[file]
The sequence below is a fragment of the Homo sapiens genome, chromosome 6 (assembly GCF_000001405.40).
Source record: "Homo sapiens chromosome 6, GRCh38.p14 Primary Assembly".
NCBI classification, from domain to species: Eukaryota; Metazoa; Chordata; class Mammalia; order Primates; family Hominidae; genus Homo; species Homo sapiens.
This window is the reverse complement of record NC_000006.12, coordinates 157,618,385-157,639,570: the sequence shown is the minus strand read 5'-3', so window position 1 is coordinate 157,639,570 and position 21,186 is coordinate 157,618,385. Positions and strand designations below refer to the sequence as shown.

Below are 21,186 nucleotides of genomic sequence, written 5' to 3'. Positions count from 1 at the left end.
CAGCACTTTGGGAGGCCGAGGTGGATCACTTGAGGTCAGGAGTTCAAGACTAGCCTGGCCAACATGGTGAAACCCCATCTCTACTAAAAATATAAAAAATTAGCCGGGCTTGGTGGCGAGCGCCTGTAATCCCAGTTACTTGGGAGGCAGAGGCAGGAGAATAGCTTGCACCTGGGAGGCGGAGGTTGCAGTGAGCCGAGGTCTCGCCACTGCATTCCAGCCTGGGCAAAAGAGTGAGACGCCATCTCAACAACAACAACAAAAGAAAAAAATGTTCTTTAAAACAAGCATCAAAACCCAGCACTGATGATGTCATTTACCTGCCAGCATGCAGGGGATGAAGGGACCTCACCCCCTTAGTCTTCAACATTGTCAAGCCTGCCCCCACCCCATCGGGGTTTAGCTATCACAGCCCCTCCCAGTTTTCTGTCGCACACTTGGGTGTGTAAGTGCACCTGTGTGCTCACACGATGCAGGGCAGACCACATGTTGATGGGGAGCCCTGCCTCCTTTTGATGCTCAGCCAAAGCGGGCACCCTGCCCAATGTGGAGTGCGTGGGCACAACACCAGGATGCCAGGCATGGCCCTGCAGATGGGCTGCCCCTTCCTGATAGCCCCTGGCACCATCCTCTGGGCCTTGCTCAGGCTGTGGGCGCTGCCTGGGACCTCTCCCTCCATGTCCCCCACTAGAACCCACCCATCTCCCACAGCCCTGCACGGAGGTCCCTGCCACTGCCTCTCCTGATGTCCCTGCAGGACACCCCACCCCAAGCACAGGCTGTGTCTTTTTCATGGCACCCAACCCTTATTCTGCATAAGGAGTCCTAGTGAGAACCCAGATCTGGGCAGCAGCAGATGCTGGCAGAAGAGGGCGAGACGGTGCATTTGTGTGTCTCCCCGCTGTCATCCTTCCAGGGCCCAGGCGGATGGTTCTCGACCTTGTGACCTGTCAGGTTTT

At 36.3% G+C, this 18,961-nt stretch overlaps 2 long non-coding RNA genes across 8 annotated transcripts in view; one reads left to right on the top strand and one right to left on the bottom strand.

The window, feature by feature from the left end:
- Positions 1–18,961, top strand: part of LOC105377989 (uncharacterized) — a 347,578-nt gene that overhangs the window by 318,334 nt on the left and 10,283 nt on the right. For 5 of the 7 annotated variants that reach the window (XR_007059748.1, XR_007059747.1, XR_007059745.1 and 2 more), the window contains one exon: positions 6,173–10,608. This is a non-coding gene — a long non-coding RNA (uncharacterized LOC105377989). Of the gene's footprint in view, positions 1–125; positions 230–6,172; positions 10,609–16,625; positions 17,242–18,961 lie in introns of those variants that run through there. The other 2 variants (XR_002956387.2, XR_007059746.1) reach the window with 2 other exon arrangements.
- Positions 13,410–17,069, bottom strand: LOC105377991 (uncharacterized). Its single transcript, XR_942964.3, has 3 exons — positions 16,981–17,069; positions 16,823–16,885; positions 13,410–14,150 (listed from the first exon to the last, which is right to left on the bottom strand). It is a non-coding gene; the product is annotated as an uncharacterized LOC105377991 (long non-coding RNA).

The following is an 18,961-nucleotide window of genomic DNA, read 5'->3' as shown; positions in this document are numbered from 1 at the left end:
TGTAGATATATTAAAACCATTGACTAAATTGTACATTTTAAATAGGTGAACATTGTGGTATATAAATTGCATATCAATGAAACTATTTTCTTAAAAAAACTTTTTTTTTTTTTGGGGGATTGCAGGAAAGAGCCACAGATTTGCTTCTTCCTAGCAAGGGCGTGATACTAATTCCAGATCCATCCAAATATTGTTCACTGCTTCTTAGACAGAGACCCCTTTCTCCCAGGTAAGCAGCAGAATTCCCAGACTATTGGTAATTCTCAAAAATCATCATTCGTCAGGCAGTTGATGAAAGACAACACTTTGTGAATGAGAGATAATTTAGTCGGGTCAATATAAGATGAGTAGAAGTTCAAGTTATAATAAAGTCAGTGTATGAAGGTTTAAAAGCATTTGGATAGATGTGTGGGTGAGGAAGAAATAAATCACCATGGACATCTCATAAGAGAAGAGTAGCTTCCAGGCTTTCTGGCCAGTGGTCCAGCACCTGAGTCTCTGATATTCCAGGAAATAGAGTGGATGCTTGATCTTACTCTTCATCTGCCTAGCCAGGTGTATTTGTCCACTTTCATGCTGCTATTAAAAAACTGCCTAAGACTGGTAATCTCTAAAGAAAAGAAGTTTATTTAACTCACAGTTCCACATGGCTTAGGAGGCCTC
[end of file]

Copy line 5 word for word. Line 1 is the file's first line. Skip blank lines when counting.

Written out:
Below are 21,186 nucleotides of genomic sequence, written 5' to 3'. Positions count from 1 at the left end.